Home Spun Fulfillment

Photo | Bethany E. Starin Two winters ago, my husband installed a pallet wall in our downstairs master bedroom. Right off our living room, this project is always a conversation starter, and one of our favorite — and cheapest — projects to date.

Photo | Bethany E. Starin
Two winters ago, my husband installed a pallet wall in our downstairs master bedroom. Right off our living room, this project is always a conversation starter, and one of our favorite — and cheapest — projects to date.


Recently, this phrase caught my eye: “Creativity is my exercise of choice.” I laughed. That hits the nail on the head when it comes to my personality. This winter, I’ve been attempting to stay in shape, taking classes at a local gym, discovering that I have horrible balance in my left leg and that 100+ consecutive squats make me want to poke needles in my eyes — but not even a good run gives me as much as the fulfillment of tackling a home project. There are few things that I love more.

My mind is constantly sifting through color combinations, mirrors to be painted and hung, furniture to be sold and bought, thrifty ways to create art and give our space personality. And I love doing it on a dime. My husband and I adore traveling, and when we do, we often find a print — or a map of the place we’ve explored — to add to our house as art, making our home feel personal; memories make the best art. Over our couch we hung a collage of maps, from Frederick and Richmond, Va. to Paris and London. It looks classy and also reminds us of our adventures. Win, win.

Most of all, I enjoy making our house look put together without looking homemade. With the massive amount of DIY instruction out there, it’s a fine line to navigate. For our home, I’ve found the balance by starting with dreamy, expensive inspiration photos (I love Pinterest for this step) and brainstorming ways to decorate cheaply. For example, I was captivated by a trio of expensive, modern art prints I’d repeatedly seen. Rather than buy originals or cheap substitutes, I found an art print on www.scoutmob.com and a modern frame with mat included at Ikea. Using a coupon, I spent $30 total.

One of my all-time favorite projects is the pallet wall my husband installed in our master bedroom. As with all projects, it took at least twice as long as the blog said it would, but was worth it. The most difficult step was ripping the pallets apart. The staining, cutting and assembling on the wall went surprisingly quickly. It’s a statement piece in our home, adding depth and warmth to a big space and we just love it. We got the pallets for free (saw them in a heap and asked for them), so all we bought were a few cans of stain, cloth and rags for the staining, and one box of finishing nails.

Few local tips

The Frederick County/DC area has a great Craigslist, but to be successful, check it regularly and dig (search synonyms and various spellings). While you might have to drive, saving hundreds of dollars is worth it. For my son’s nursery, we found an industrial light fixture, a charming dresser that I painted with milk paint (it doubles as a changing table) and an upholstered rocker — all for significant savings. My favorite frames have all been found at The Old Lucketts Store in Leesburg, Va. Be warned: Lucketts is addictive (and their spring market, held May 1-3, is definitely worth the drive). To the right of the main Lucketts’ building are merchandise sheds where I’ve found stunning frames with a reasonable price tag. In downtown Frederick, the Habitat for Humanity ReStore carries used furniture, frames, chandeliers — a whole host of items that just need a fresh coat of paint.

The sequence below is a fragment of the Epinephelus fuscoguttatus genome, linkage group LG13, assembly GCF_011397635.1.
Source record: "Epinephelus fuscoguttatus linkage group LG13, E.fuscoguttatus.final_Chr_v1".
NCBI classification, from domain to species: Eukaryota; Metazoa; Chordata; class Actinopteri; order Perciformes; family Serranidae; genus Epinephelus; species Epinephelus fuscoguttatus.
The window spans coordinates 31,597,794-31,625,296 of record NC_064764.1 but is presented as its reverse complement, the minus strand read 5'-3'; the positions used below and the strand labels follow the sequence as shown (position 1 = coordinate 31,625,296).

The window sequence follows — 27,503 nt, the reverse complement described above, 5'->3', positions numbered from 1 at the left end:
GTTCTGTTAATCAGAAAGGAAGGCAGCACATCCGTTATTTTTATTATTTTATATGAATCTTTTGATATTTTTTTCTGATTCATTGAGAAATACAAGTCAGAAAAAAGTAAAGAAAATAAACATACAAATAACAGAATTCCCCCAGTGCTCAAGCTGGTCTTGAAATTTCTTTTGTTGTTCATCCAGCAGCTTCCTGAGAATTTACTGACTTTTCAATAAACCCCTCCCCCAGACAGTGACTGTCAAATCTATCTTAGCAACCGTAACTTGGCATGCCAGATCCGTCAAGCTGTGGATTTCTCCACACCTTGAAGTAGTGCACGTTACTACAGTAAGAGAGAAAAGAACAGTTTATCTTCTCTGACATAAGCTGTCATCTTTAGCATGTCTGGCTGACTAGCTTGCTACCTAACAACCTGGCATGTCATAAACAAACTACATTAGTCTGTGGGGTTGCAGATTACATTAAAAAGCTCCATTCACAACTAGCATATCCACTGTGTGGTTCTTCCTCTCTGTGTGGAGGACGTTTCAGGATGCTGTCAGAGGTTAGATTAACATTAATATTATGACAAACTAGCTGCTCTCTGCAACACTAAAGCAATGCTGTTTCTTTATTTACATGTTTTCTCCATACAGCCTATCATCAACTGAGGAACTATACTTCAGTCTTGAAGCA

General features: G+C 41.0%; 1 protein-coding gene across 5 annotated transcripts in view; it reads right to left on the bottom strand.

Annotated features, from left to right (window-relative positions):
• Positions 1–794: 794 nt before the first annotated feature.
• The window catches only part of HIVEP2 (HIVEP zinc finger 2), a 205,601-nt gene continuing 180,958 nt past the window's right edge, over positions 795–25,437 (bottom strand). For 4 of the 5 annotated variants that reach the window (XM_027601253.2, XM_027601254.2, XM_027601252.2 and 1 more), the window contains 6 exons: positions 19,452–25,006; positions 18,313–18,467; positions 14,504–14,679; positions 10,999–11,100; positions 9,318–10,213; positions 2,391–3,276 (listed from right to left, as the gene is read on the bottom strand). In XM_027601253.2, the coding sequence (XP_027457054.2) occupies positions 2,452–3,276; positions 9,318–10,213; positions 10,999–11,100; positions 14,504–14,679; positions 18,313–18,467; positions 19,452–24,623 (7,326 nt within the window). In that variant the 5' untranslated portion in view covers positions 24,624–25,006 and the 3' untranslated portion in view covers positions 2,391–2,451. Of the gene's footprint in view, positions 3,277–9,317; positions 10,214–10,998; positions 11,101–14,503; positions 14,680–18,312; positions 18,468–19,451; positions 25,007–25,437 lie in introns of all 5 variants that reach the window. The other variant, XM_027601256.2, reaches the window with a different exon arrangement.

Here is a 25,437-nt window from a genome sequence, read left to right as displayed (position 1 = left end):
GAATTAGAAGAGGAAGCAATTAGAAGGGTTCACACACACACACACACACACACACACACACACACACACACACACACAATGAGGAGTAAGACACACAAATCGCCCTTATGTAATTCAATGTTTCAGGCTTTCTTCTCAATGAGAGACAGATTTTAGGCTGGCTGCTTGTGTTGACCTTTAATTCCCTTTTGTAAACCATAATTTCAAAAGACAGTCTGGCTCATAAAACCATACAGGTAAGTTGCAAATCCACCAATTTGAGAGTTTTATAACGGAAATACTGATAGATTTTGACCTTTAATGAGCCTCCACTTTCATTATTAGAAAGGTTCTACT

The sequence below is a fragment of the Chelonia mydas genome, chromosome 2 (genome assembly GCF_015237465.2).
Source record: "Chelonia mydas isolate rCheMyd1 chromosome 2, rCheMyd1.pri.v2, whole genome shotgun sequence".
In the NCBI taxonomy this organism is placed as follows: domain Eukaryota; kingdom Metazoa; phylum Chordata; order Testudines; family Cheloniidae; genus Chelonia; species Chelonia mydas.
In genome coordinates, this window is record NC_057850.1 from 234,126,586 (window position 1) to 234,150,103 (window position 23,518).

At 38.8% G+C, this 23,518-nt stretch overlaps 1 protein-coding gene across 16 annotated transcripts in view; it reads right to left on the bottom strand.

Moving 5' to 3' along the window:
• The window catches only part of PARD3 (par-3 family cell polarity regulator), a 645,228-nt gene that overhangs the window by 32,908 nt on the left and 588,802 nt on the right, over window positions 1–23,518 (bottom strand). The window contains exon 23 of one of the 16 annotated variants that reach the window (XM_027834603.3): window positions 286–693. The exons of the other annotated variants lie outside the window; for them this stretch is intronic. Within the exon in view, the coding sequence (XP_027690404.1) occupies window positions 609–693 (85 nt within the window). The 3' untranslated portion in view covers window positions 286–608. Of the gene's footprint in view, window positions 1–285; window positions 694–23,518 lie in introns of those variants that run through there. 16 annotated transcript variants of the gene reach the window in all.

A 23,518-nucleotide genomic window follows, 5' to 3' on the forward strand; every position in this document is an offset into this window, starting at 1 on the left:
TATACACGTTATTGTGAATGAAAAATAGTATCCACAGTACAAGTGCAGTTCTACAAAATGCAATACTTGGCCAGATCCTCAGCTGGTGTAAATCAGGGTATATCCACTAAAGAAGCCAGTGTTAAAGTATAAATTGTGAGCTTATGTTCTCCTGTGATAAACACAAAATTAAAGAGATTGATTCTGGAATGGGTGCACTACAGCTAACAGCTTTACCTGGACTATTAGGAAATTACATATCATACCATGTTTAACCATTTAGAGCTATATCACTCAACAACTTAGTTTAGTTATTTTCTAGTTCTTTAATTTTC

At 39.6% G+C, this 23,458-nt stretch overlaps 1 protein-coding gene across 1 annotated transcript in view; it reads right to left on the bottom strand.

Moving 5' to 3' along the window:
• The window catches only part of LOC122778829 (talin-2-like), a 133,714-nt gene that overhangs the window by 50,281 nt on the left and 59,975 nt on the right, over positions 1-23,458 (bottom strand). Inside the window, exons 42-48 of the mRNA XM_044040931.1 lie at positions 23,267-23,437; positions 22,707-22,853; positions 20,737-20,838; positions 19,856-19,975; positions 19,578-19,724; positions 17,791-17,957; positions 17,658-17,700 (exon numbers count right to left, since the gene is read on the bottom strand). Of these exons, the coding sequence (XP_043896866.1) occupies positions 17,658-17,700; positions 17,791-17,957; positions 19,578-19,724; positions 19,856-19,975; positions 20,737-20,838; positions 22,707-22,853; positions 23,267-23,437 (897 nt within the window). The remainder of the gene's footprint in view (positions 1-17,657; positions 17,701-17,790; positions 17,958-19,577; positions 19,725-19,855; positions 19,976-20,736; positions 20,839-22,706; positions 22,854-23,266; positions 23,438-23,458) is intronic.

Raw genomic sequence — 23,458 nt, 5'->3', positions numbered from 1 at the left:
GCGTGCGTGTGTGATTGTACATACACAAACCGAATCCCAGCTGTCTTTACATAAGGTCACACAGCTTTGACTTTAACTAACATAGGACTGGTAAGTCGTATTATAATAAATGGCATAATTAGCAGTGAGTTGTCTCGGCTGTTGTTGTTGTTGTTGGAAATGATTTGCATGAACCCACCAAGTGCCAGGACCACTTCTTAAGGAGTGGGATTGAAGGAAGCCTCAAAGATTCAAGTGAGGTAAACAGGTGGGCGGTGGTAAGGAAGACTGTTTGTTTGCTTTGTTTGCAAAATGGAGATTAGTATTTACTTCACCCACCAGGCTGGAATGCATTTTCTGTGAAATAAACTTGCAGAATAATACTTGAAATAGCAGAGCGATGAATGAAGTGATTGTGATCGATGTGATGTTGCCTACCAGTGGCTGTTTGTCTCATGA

This month, I talked to a Villages of Urbana couple who also love the thrill of doing projects on their own, and who just completed a kitchen overhaul. In addition, I talked with a local interior designer, a lawn expert and a design firm, collaborating to give readers helpful tips for spring projects and ways to freshen up their daily lives and homes. They offer advice for discerning when projects can be done by home owners and when professionals should take over. For more information, flip to the Home and Garden Section on page 12.

Also notable in this issue is the new series dubbed “Community Slice.” Staff Writer Sally Alt began the series with a dialogue with Pastor Mike Jendrek of St. Ignatius of Loyola, who is deeply entrenched in our community, caring for needy people. Each month, we’ll be taking a close look at a significant person, someone who stands out for a project they have done or are doing, a life they are living that is worthy of honor and might otherwise go unnoticed. This could be a man or woman — young or old.

Please contact me at bethany@towncourier.com or 240.409.6734 with suggestions of community members to be highlighted in future issues. Happy Spring to each one of you!

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